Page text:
In 1968 the choreographer George Balanchine made a ballet from two works by Xenakis Metastaseis and Pithoprakta and the following year he commissioned Xenakis to compose an original score for New York City Ballet. Antikhthon turned out to be one of the great might-have-been collaborations: Xenakis completed the score in 1971, but the work was never staged. The concept of Antikhthon Anti-Earth or Counter-Earth was first proposed by the Pythagorean philosopher Philolaus of Croton around 400 BC. He speculated that there was a Counter-Earth a hypothetical heavenly body that revolved with the earth around a Central Fire. This led to Philolaus being credited as one of the first to propose that the Earth was not the centre of the universe, but that it was in an orbit around the Sun (Central Fire), with the other planets.
This idea clearly appealed to Xenakis as the basis for a stage work, though his score has no programme and no scenario. Presumably he intended the notion of the Counter-Earth, and the Central Fire (which he called a beneficial source of creative energy ... a mysterious and unknown source which is still beyond mans conception) as something that would stimulate Balanchines choreographic imagination. Certainly, he regarded music as having something of the same intangible qualities as then Central Fire, but he was more pragmatic about what he thought ballet could achieve: being based on what it was possible for the human body to do, he believed that it was limited to the movements we can make with our limbs, our trunk and our head and thats all. The vocabulary of ballet ... is not rich.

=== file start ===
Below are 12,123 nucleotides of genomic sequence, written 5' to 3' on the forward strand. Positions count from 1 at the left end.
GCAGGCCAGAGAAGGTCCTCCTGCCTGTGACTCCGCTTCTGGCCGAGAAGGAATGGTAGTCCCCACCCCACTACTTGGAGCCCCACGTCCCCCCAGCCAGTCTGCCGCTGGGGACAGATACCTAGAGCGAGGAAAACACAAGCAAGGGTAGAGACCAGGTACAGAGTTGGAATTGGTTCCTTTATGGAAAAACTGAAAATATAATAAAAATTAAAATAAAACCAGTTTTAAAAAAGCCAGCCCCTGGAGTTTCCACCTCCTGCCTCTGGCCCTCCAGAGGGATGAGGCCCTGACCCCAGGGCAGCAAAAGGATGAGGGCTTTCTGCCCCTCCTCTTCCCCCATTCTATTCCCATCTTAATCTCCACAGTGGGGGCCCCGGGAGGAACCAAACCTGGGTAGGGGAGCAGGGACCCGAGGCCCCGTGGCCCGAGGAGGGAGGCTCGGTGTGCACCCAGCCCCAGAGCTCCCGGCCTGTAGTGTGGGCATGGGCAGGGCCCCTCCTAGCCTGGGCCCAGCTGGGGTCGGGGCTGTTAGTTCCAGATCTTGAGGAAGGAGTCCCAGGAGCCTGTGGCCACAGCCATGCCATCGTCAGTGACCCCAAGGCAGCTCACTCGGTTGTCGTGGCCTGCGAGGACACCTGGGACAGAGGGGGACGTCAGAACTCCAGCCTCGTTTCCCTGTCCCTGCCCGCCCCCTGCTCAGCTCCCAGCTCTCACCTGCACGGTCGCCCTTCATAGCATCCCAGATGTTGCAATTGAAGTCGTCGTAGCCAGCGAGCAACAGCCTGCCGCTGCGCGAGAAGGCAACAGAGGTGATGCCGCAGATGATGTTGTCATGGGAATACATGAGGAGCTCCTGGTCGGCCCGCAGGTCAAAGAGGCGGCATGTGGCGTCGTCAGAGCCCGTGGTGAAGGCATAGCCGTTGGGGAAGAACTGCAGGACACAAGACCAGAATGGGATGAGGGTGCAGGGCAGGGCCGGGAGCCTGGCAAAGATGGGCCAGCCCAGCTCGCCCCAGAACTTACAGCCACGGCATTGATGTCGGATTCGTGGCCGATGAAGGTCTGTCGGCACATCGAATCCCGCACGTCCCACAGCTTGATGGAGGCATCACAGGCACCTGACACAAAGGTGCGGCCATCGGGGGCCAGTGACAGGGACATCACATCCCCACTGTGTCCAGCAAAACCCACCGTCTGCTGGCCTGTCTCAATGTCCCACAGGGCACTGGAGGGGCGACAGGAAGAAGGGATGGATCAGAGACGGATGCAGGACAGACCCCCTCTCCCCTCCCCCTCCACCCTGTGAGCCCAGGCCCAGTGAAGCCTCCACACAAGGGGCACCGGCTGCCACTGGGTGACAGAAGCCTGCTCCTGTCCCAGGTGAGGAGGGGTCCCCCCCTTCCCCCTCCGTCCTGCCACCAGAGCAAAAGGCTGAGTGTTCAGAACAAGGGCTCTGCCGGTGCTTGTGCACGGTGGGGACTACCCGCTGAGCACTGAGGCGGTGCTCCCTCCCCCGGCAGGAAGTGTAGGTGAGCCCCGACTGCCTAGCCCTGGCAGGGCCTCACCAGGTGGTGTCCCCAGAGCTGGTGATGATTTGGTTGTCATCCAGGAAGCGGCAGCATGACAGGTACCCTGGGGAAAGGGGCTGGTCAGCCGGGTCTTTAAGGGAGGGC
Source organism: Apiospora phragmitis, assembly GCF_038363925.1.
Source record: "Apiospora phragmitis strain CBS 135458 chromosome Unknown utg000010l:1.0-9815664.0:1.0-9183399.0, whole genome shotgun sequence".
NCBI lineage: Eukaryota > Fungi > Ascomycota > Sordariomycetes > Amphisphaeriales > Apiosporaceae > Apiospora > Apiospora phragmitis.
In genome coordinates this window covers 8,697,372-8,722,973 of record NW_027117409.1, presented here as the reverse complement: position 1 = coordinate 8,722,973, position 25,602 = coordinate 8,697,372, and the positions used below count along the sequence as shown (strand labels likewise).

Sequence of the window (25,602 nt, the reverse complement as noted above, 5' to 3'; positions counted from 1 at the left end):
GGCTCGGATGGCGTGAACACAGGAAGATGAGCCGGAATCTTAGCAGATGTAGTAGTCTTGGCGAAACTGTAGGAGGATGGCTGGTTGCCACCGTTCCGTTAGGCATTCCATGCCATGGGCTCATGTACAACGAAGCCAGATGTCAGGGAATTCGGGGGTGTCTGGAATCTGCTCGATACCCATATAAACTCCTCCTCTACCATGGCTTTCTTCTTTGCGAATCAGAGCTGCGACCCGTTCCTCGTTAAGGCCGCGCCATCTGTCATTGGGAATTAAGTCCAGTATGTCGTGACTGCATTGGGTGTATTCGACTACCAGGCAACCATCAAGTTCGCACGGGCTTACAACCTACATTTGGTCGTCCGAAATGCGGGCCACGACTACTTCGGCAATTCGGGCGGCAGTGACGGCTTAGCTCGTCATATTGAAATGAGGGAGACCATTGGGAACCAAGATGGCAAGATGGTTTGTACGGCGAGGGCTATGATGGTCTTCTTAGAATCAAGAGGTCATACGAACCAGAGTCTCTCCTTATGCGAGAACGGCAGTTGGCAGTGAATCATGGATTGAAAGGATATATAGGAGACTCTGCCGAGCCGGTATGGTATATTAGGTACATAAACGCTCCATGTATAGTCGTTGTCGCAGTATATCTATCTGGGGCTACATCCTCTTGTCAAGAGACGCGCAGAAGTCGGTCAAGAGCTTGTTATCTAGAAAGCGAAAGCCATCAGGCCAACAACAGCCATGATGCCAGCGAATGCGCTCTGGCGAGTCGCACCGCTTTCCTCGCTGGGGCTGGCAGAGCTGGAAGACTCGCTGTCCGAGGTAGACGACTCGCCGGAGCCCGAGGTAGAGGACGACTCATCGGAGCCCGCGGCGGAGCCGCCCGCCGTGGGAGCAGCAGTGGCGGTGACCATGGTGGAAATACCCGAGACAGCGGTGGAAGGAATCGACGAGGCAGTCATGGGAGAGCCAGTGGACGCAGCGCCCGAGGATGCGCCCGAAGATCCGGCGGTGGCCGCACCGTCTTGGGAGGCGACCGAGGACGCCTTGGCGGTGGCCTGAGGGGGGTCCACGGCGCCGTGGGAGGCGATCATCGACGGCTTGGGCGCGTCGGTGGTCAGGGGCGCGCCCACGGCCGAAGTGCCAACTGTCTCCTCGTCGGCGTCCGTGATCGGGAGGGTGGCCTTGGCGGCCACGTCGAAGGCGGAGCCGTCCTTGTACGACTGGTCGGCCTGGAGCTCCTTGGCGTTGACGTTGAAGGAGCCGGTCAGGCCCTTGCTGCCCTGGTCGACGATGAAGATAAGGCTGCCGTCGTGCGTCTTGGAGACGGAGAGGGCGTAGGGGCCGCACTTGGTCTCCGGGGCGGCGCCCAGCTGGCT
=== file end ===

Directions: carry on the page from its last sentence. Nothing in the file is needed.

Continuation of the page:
The work plays continuously but falls into five distinct sections perhaps reflecting its original intention as a ballet. The first is dominated by sustained clarinet notes and clusters, interrupted by rapid brass chords, a side drum, and nervous, energetic woodwind chords. The second section is driven by rhythmic string patterns (often played col legno), interrupted by increasingly urgent and extended outbursts from woodwind, brass and timpani, which then gradually fizzle out. The short third section (with wind and brass to the fore) prepares the way for the fourth, and longest, section in which initially delicate glissandos in the strings are periodically disturbed by the wind and brass, the strings seeming to feed off these interruptions, becoming increasingly animated and frenetic. The final section is more sustained, leading to a magical, evanescent close.